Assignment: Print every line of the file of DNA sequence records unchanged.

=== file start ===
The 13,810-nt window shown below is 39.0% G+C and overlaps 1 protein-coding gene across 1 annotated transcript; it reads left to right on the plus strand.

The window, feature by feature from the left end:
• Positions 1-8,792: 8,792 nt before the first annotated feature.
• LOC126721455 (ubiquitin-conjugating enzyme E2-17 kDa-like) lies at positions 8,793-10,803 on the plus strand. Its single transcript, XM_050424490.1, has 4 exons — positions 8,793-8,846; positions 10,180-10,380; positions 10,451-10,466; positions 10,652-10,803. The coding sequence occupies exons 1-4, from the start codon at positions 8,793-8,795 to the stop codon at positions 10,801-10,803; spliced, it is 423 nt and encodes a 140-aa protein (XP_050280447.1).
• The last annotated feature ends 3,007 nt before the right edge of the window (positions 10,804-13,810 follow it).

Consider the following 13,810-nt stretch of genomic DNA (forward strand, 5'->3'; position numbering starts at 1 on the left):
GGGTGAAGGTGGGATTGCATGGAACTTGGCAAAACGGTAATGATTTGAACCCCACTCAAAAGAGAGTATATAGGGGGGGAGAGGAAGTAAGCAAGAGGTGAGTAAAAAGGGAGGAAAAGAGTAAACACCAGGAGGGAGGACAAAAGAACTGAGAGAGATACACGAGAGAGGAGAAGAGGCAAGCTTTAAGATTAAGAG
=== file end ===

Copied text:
The 13,810-nt window shown below is 39.0% G+C and overlaps 1 protein-coding gene across 1 annotated transcript; it reads left to right on the plus strand.

The window, feature by feature from the left end:
• Positions 1-8,792: 8,792 nt before the first annotated feature.
• LOC126721455 (ubiquitin-conjugating enzyme E2-17 kDa-like) lies at positions 8,793-10,803 on the plus strand. Its single transcript, XM_050424490.1, has 4 exons — positions 8,793-8,846; positions 10,180-10,380; positions 10,451-10,466; positions 10,652-10,803. The coding sequence occupies exons 1-4, from the start codon at positions 8,793-8,795 to the stop codon at positions 10,801-10,803; spliced, it is 423 nt and encodes a 140-aa protein (XP_050280447.1).
• The last annotated feature ends 3,007 nt before the right edge of the window (positions 10,804-13,810 follow it).

Consider the following 13,810-nt stretch of genomic DNA (forward strand, 5'->3'; position numbering starts at 1 on the left):
GGGTGAAGGTGGGATTGCATGGAACTTGGCAAAACGGTAATGATTTGAACCCCACTCAAAAGAGAGTATATAGGGGGGGAGAGGAAGTAAGCAAGAGGTGAGTAAAAAGGGAGGAAAAGAGTAAACACCAGGAGGGAGGACAAAAGAACTGAGAGAGATACACGAGAGAGGAGAAGAGGCAAGCTTTAAGATTAAGAG